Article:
1. Raise the vehicle off the ground so the wheels hang free. Make sure the vehicle is properly supported with safety stands, not just a jack alone.
  2. Remove the wheel.
  3. Mark the position of the lower strut camber bolt with respect to the steering knuckle. This will help re-establish proper alignment when the new strut is installed. If the upper strut mount has an adjustable plate, mark the position of the plate relative to the strut tower.
  4. Procedures may vary somewhat depending on the vehicle, but usually it makes no difference if you unbolt the top of the strut first, or disconnect the bottom of the strut from the knuckle. If you are unbolting the top first, unbolt the two or three mounting bolts that attach the upper bearing plate to the strut tower. DO NOT loosen or attempt to remove the large nut on the strut rod in the center of the bearing plate because this nut is what holds the strut assembly together (see warning above).
  5. Once the top is loose, remove the lower strut camber bolts, then remove the strut assembly from the vehicle.
  6. NOTE: On some vehicles, a brake line may be routed through a clip or fitting on the strut. On many vehicles the line can be separated from the strut by removing or cutting the clip. But on some, the brake line may have to be disconnected. This will require bleeding the brakes after the strut has been replaced and the line has been reconnected to remove air bubbles from the brake line. If this is not done, the brake pedal may feel soft and spongy because of the air in the line.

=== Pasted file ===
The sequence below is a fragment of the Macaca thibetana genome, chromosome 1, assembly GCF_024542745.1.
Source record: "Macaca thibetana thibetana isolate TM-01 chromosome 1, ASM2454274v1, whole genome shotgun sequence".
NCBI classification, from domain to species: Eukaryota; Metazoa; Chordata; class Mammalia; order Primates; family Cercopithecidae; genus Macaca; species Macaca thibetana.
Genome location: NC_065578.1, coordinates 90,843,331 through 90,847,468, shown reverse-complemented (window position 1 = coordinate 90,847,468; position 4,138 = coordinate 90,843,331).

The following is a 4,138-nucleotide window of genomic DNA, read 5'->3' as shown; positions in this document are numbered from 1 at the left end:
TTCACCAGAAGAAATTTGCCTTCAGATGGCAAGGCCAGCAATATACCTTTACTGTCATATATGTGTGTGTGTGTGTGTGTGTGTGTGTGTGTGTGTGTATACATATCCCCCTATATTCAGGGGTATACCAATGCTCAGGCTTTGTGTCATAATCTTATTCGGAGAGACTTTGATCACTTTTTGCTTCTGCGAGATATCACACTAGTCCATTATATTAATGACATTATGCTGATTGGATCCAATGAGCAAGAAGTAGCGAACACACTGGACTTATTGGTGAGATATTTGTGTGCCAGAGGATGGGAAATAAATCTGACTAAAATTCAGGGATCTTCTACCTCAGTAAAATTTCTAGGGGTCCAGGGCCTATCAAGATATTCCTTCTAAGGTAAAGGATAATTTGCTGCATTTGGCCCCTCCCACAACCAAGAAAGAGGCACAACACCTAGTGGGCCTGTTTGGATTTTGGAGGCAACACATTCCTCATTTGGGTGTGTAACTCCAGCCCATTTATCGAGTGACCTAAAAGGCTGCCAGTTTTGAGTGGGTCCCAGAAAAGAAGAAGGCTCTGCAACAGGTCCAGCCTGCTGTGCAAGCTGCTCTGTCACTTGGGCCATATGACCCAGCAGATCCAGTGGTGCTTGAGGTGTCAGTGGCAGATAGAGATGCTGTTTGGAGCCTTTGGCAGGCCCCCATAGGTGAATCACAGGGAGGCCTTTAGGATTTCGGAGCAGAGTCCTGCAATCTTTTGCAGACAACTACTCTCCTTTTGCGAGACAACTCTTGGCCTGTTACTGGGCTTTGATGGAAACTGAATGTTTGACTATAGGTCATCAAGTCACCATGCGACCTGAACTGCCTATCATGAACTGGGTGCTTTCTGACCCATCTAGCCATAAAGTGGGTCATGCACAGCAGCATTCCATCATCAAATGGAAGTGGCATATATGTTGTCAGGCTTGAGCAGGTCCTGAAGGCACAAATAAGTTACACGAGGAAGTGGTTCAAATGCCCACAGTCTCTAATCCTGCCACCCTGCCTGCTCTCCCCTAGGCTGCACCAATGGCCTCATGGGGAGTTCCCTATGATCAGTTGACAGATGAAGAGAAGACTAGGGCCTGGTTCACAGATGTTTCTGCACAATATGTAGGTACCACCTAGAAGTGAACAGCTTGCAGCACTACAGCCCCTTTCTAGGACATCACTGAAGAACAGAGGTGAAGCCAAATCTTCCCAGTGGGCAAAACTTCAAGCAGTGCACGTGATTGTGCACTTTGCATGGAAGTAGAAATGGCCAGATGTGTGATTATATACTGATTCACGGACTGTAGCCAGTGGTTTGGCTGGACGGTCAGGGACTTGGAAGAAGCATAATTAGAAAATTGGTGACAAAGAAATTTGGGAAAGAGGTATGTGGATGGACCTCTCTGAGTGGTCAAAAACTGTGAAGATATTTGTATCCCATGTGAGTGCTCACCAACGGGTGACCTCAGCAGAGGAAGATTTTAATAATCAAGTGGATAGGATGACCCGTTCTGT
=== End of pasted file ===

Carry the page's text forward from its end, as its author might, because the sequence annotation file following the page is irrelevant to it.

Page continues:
NOTE: If the lower end of the strut is part of the knuckle, remove the strut by disconnecting the lower ball joint and tie rod end so the strut can be removed from the lower control arm.

  7. The strut can now be rebuilt using a spring compressor, or replaced with a complete new strut assembly. Skip steps 7 to 9 if you are installing a new preassembled strut.
  8. If you are rebuilding the strut, position the spring compressor around the spring, compress it enough to relieve all spring pressure against the upper bearing plate, then remove the large rod nut on the top of the strut to disassemble the upper plate from the strut.
  9. Inspect the spring and upper bearing plate if you plan on reusing these parts.
  10. DO NOT reuse a spring that is badly corroded, has a damaged plastic coating or is sagging.

    DO NOT reuse a worn or badly corroded upper bearing plate.

  11. Reassemble the old parts on the new strut body in the reverse order they were removed. Torque the upper strut rod nut to specifications, then slowly release the spring compressor making sure the spring is properly seated against the upper and lower spring seats.
  12. Install the strut in the vehicle by attaching either the top or bottom first, then the other end. Line up the alignment marks you made earlier for the top bearing plate and/or lower cam bolt to re-establish alignment as close as you can to what it was before. Make sure all fasteners are torqued to specifications.
  13. Remount the wheel, torque the lug nuts in a star or cross pattern to specifications.
  14. VERY IMPORTANT! Replacing a strut with a new one may alter the camber/caster alignment of the suspension. You should take your vehicle to a tire store or repair shop to have the alignment checked and adjusted as needed. If you skip this step, camber and/or caster alignment may be off slightly affecting tire wear, steering and handling.

Wheel Alignment Guide
Wheel Alignment & Suspension Diagnosis Guide

Alignment Guide is a quick reference program that covers all the basics of wheel alignment and steering/suspension inspection.
It covers basic toe, camber and caster alignment, causes of various kinds of steering and tire wear problems, and tells how to correct these conditions.

strut shock absorber Related Articles:

Shock Absorber & Strut Diagnosis

How To Inspect Your Car's Suspension

Basic Wheel Alignment (Camber, Caster & Toe)

Correcting Steering Pulls